In a series of lab experiments, the researchers had subjects look at a screen that displayed a series of flashing numbers and kept a running tally of the results. Interspersed between the numbers were subliminal flashes of Apple or IBM logos. The same subject group was then asked to perform a creativity-measurement task, in which they were asked to come up with as many uses as they could for the common house brick. In many replications of the experiment as well as with control groups, the researchers found that people exposed to the Apple brand not only came up with more uses for the brick but that these were also more creative than those exposed to the IBM logo or no logo at all. In effect, Apple made you more behave and think more creatively.

These experiments measured and manipulated qualities of priming but this new research demonstrates that brands can also serve as sources of unconscious performance-based behaviour. Recent theory has it that brand primes initiated goal-directed behaviour only when those brands were associated with qualities desired by the individual i.e. I want to be more creative (Apple) or I want to be more active (Nike) Meaning a brand can affect your output and, in the case of Apple’s brand, it may make you think and work more creatively What these findings may also enable us to predict is when the various types of priming effects occur and what the behaviours are likely to be.

In blind taste tests even the best Reidel glasses, as well as they are made, don’t actually make your wine taste any better than say a $10 glass from Target. Apple’s iPhone looks and performs well but it does is no better on a benchmarked performance basis than a Blackberry Bold or a HTC Touch Diamond. What these brands and so few others have has been able to achieve is what these researchers do indeed prove – regardless of the efficacy of a product or its service attributes, the prospect of superior performance can be primed and can directly our purchase decisions.

Brand priming might help to explain why brand promise is no longer going to be enough; the point of difference is going to have to be buried deep in a brand’s DNA. The saliency of a brand can no longer just be determined by more dominant operational and visual attributes but by triggers that prime our unconscious.

This is a longer version of a blog which originally appeared in Marketing Magazine on November 5. http://www.marketingmag.com.au/blogs

23 October 2008

Why companies need to rethink rebranding: Research International's new logo.

One of the most important things a global rebrand has to offer a company is the chance to both refocus organisational culture and change market perception.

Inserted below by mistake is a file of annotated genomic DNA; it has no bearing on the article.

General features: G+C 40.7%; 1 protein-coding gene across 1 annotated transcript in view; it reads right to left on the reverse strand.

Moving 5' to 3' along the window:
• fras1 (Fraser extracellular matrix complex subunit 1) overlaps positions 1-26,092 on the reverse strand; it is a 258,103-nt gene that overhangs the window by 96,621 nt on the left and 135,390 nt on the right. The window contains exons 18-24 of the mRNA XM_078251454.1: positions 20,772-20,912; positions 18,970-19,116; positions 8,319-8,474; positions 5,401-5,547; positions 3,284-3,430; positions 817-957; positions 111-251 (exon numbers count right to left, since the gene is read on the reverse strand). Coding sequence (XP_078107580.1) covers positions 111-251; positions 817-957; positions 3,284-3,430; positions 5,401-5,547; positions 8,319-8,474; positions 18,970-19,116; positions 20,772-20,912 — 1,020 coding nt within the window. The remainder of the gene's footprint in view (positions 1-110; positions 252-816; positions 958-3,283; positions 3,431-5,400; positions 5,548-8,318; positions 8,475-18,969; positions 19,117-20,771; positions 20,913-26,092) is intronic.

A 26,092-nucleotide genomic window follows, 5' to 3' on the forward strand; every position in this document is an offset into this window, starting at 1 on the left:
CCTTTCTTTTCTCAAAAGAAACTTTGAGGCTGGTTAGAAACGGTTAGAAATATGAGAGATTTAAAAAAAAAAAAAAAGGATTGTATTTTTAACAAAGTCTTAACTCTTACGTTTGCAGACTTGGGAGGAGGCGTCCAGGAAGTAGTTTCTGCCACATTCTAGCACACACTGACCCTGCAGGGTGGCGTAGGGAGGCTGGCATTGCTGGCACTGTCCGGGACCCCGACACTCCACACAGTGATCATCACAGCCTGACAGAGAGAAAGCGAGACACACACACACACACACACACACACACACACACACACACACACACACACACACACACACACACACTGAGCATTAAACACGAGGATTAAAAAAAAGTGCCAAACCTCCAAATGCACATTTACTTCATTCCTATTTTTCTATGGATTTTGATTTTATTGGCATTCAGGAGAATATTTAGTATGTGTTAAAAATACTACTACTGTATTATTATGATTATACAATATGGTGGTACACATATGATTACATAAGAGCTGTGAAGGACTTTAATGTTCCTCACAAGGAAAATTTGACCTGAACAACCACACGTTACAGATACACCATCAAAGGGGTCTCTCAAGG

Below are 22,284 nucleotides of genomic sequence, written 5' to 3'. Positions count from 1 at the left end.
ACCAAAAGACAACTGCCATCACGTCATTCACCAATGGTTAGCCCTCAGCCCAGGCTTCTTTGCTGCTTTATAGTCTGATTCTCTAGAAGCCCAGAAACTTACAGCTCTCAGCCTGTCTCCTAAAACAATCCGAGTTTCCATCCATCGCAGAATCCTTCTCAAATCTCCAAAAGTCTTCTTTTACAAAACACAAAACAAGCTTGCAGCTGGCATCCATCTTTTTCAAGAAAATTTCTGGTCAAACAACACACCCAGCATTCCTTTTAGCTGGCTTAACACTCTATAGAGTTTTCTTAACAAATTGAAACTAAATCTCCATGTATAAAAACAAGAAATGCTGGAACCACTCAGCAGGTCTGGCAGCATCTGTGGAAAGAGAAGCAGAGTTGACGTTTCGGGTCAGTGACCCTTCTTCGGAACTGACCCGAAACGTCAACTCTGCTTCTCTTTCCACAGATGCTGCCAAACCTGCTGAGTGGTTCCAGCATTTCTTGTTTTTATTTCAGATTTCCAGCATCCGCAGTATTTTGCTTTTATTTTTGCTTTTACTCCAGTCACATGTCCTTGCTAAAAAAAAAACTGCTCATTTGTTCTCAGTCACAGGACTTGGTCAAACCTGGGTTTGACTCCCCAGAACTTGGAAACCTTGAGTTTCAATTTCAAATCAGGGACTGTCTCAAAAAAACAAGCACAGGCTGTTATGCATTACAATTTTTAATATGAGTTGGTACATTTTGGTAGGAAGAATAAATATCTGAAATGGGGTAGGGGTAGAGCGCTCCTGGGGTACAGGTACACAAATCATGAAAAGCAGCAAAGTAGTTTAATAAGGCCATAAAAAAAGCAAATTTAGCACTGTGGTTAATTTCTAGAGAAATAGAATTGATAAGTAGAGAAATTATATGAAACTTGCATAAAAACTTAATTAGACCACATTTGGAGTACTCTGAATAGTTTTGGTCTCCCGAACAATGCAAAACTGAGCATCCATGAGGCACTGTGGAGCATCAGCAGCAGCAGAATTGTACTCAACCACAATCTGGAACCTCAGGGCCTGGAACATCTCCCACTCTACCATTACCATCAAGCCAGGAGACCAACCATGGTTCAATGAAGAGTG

The effort behind a brand rollout should be commensurate with both the quality of the strategy and the design output behind it, so when global research firm Research International (RI) recently launched a new logo and strapline, it again drew attention to these issues.

This is something I touched on when I looked at Australian supermarket giant Woolworths and the glacial speed of its recent rebranding effort (DIFFUSIONblog 7/9/08). While Woolworths might have some trouble convincing people the new logo looks like either an unpeeling apple or a man with upraised arms but the new RI's logo is so over rationalised as to strip it of any real meaning.

It's yet another example of both poorly differentiated design (think of a hundred other company logo designs that use interwining strands on a globe eg. News Limited), capitalised sans serif type all of it rendered in trusty blue and orange accompanied by an equally generic tagline. The problem with this kind of rebranding is that it challenges the authenticity of a company's brand meaning and restricts the effectiveness of the messages it creates to back rebranding efforts.

That RI even bothered to trademark its new 3I (Insight.Inspiration.Innovation.) sphere logo and strapline seems ironic when you consider, as one of the world's largest research companies, it has built a major value proposition around the kind of insight its research can provide on global brand strategy. From the new website they describe how they are:

Insightful: when a major brand wants to rethink the entire global brand marketing strategy, they come to RI. We've been tying consumer motivations and behaviors to the bottom line for major manufacturers for many years.

But they are so far from it. Even from the press release that accompanied last month's launch, goes on to both deconstruct the meaning of the sphere and then destroy it all in the same breadth: